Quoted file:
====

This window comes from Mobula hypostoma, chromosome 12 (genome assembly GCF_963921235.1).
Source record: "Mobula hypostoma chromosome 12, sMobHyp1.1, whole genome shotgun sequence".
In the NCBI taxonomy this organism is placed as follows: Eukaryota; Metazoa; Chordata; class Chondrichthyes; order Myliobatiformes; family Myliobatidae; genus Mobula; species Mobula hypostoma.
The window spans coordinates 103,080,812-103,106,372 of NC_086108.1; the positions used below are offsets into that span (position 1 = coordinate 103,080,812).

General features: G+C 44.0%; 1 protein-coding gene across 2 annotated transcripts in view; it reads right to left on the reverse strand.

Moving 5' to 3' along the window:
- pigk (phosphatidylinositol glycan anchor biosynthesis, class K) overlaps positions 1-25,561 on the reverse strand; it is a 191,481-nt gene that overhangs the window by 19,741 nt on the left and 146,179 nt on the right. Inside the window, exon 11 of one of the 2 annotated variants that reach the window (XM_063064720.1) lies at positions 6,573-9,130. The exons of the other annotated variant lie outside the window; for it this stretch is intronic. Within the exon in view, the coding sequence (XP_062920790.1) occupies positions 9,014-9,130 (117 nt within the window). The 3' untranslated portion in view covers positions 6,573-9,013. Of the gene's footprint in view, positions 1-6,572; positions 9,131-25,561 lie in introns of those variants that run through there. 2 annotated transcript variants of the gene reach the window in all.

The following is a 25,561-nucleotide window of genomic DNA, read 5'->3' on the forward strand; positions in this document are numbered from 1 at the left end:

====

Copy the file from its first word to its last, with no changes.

This window comes from Mobula hypostoma, chromosome 12 (genome assembly GCF_963921235.1).
Source record: "Mobula hypostoma chromosome 12, sMobHyp1.1, whole genome shotgun sequence".
In the NCBI taxonomy this organism is placed as follows: Eukaryota; Metazoa; Chordata; class Chondrichthyes; order Myliobatiformes; family Myliobatidae; genus Mobula; species Mobula hypostoma.
The window spans coordinates 103,080,812-103,106,372 of NC_086108.1; the positions used below are offsets into that span (position 1 = coordinate 103,080,812).

General features: G+C 44.0%; 1 protein-coding gene across 2 annotated transcripts in view; it reads right to left on the reverse strand.

Moving 5' to 3' along the window:
- pigk (phosphatidylinositol glycan anchor biosynthesis, class K) overlaps positions 1-25,561 on the reverse strand; it is a 191,481-nt gene that overhangs the window by 19,741 nt on the left and 146,179 nt on the right. Inside the window, exon 11 of one of the 2 annotated variants that reach the window (XM_063064720.1) lies at positions 6,573-9,130. The exons of the other annotated variant lie outside the window; for it this stretch is intronic. Within the exon in view, the coding sequence (XP_062920790.1) occupies positions 9,014-9,130 (117 nt within the window). The 3' untranslated portion in view covers positions 6,573-9,013. Of the gene's footprint in view, positions 1-6,572; positions 9,131-25,561 lie in introns of those variants that run through there. 2 annotated transcript variants of the gene reach the window in all.

The following is a 25,561-nucleotide window of genomic DNA, read 5'->3' on the forward strand; positions in this document are numbered from 1 at the left end: